By Nate Raymond
NEW YORK (Reuters) - A Macau billionaire accused of bribing a former United Nations General Assembly president on Thursday accused the U.S. government of prosecuting him for geopolitical reasons to slow China's influence over developing nations.
In papers filed in Manhattan federal court, lawyers for real estate developer Ng Lap Seng said the case appeared intended to silence his advocacy for a conference center in Macau, which would have given developing nations a permanent meeting venue in China.
Ng and his assistant, Jeff Yin, were charged last year for engaging in a bribery scheme with former U.N. General Assembly President John Ashe.
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Prosecutors said Ng gave Ashe more than $500,000 in bribes so the diplomat, among other things, would seek U.N. support for the conference center, which Ng's company, Sun Kian Ip Group, would develop.
Classified documents and the authorities' focus on whether an associate of Ng was a Chinese agent demonstrated the U.S. government's motives in charging him, Ng's lawyers wrote.
"All these circumstances strongly suggest that the prosecution of Mr. Ng is not, and never was, about policing the integrity of U.N. operations," they wrote.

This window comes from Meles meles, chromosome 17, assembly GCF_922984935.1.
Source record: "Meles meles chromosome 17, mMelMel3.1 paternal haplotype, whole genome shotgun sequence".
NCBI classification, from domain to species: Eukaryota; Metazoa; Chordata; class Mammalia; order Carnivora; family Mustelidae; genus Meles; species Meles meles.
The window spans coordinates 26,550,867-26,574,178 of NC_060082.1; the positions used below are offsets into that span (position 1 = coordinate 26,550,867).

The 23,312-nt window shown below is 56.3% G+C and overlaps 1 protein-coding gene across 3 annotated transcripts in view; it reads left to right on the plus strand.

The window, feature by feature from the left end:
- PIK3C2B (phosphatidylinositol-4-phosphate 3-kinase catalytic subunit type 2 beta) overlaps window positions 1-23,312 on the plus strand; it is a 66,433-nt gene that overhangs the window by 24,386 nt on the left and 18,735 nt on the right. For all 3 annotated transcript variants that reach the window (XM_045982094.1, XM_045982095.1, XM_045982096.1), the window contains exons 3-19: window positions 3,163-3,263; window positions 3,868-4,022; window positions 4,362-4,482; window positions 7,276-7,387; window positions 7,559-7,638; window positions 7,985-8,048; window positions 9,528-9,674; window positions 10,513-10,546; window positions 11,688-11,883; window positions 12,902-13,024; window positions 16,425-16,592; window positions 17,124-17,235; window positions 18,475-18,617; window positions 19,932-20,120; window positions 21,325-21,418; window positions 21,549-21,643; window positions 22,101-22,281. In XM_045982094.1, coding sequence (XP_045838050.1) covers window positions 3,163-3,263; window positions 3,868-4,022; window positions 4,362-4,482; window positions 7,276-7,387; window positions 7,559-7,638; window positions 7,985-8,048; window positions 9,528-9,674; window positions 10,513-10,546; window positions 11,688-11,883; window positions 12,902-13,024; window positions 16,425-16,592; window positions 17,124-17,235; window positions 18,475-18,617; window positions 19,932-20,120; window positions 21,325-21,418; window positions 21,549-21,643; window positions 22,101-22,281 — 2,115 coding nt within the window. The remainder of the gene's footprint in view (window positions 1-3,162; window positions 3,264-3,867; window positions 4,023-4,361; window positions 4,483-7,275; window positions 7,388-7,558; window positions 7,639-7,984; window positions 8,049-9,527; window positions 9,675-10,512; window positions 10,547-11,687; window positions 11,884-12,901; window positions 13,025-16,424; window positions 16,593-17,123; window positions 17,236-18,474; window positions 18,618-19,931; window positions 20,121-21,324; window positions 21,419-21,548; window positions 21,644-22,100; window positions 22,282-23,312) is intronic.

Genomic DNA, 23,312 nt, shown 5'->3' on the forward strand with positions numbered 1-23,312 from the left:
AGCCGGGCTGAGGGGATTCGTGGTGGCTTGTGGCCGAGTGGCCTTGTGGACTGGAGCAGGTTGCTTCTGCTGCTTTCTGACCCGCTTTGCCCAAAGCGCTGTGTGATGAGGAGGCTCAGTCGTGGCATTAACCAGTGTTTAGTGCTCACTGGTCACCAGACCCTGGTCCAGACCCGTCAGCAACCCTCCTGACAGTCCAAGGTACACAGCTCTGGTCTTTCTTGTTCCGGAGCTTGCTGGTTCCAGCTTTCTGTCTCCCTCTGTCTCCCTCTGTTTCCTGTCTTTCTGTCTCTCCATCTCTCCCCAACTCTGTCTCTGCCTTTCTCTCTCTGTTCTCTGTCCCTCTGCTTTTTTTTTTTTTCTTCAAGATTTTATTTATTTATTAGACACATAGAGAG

Ashe, a former U.N. ambassador from Antigua and Barbuda who served as General Assembly president from 2013 to 2014, died in June while awaiting trial.
Ng, who before his arrest sat on the Chinese People's Political Consultative Conference, an adviser to the government, is scheduled to face trial in January.
"The U.S. geopolitical interest in slowing the progress of Chinese influence over developing nations has been achieved," Ng's lawyers wrote.
A Spokesman for Manhattan U.S. Attorney Preet Bharara, whose office is prosecuting the case, did not immediately respond to requests for comment.
The motion sought documents that Ng's lawyers said prosecutors had refused to hand over. It was accompanied by a transcript of an Federal Bureau of Investigation interview with Ng conducted after his September 2015 arrest on earlier charges.
His lawyers said the FBI's questions focused less on bribery and more on identifying an individual whom Ng called his partner and determining whether Ng knew whether that person was a Chinese agent.
Ng, who was previously connected to a 1990s campaign finance scandal during President Bill Clinton's administration, in the interview also discussed having met Clinton, along with members of Congress and President Barack Obama.
"A friend said, 'You want to speak to U.S. President?'" Ng said through an interpreter. "I said, 'Yeah, of course, first black President.'"
(Reporting by Nate Raymond in New York; Editing by Noeleen Walder and Grant McCool)